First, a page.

6 Ways To Improve Children’s Learning Skills Outside School
Your children’s education should be more than getting straight A’s or enhancing their memorization skills. Education isn’t only limited inside the school premises. Instead, their learning must also continue even outside the classroom. You can motivate your child to keep learning everywhere, everyday. It’s a lifetime pursuit that continues even when they’re older.
Learning skills are practices one can utilize to be successful in life. But how can you foster the importance of learning so children embrace it with a positive attitude? To get started, here are six ways you can help improve your children’s learning skills outside the school:
1. Feed Their Curiosity Through Sunday School
You can encourage your kids to participate in Sunday school sessions during the weekend. Sunday school is full of unique stories that pique most children’s curiosity, a factor in enhancing their creative skills. They will be introduced to Sunday school teaching materials that they wouldn’t normally see in their regular school. Examples are worship storybooks, mystery puzzles, and temple crafts.
The more children are exposed to storytelling, the more they develop their imagination and creativity.
2. Hit Multiple Learning Skills With Baseball
Starting at age seven, your kids can be signed up for your neighborhood’s baseball program. This is a great sport to help kids improve their motor skills while get much needed exercise. But it doesn’t end there. Baseball touches a lot of life skills and learning skills including teamwork, situation analysis (assessing challenges and opportunities in the field), and decision-making (whether or not to commit interference).
Strategy development (researching and analyzing for potential ways to win in future matches) can be introduced to children who’s inclined to watch footages of their game play. This can also be applied to other team sports your kiddos are interested in, such as basketball, soccer, and hockey.
3. Organize A Day For A Food Factory Tour
If there’s a food factory nearby, and if they conduct tours to their production facility, grab the chance to visit. Kids will love candy and chocolate factories, but you can also consider tours offered by makers of other food products. Factories have equipment and setup that kids don’t typically see. And when they get to see how the chocolates are made, with precision, timing, and speed, they are indirectly introduced to a handful of organizational skills.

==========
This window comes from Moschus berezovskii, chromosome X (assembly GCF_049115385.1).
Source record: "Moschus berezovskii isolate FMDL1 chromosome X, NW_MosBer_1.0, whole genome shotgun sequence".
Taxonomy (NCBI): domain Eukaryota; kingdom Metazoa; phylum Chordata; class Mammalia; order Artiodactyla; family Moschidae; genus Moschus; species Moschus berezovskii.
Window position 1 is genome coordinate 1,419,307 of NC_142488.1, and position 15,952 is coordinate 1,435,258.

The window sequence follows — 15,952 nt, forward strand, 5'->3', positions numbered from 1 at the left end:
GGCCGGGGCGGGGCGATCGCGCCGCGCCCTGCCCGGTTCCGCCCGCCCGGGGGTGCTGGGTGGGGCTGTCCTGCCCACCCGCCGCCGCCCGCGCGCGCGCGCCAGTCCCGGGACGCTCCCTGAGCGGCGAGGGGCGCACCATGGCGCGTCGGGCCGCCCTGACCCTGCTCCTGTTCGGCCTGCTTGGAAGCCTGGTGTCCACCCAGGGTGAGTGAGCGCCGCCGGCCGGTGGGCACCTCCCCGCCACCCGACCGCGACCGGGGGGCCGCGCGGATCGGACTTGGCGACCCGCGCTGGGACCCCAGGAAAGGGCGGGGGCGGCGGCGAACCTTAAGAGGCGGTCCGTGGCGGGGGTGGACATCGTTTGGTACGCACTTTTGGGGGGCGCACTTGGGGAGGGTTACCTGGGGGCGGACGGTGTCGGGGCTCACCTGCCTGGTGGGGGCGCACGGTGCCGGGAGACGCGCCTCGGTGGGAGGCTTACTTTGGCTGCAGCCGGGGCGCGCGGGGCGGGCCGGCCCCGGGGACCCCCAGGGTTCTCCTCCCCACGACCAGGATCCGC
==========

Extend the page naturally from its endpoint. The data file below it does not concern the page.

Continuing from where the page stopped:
Organizational skills are habits that make one’s performance of tasks effective and efficient. The concept may still be very new to children but watching the systematic production at work at the factories may give them insights into many components of this skill set. Example components are time management (prioritizing activities), schedule planning (putting tasks in the most practical sequence possible), and productivity (getting things done).
4. Solve Puzzles At A Toy Convention
Did you like playing with interlocking plastic bricks as a child? Your kids may do, too! If there is a major convention or even just a private fair of this particular toy in your area, you can definitely head out there with the whole family. Building blocks and bricks teaches a couple of learning skills to children.
Creative abilities they can enhance are problem-solving, innovation, open-mindedness, and repurposing (coming up with many uses of a particular thing). Critical thinking skills they’ll start applying can be paying attention to detail and thinking analytically. By teaching them these 21st century skill sets, you can put them on a path to becoming sought-after professionals when they become adults.
5. Find Meaning In Pet Shops And Volunteer Work
Put a cat in a child’s arms and watch that kiddo’s face light up. A dog can have the same effect. Bringing your children to the nearby pet shop can strengthen your kids’ connection to others. The same can be said about volunteer work. Look up age-appropriate volunteer programs in your area.
Examples are cleaning up around the neighborhood, supervised working at soup kitchens, homeless shelters, and animal sanctuaries, and teaching other children if your kiddo is academically inclined. Allowing your kids to have these experiences early on will reinforce their communication skills, two of which are empathy and respect. Aside from these, working with their peers and adults teaches them reliability, task delegation, and engagement. These are significant collaboration skills they can continue to train in themselves as they grow to adulthood.
6. Gaining Higher Order Thinking Skills At The Library
A child comes out to this world, and they start to have unique personalities. If your elementary schooler is the reading type, spend time with them at the library. They’ll feel quite at home in the quietude of its halls. Let them go to the books they’re interested in, with your supervision, of course. Pick something you like, too, so you can sit beside them while both of you silently read on your own. Or read the same book softly together, if possible.
Reading at a young age gives a lot of benefits not only in terms of expanding your kiddo’s vocabulary, diction, and perspective, but also in higher order thinking skills. Examples of components within this latter skill set are critical thinking (questioning the truth of concepts), inferencing (using reason to get to conclusions), and evaluation (testing the credibility of claims). All are important learning skills.
Learning is a never-ending journey, and it’s something everyone should do. With these tips, you can create an environment that will stimulate your children to keep learning and stay curious.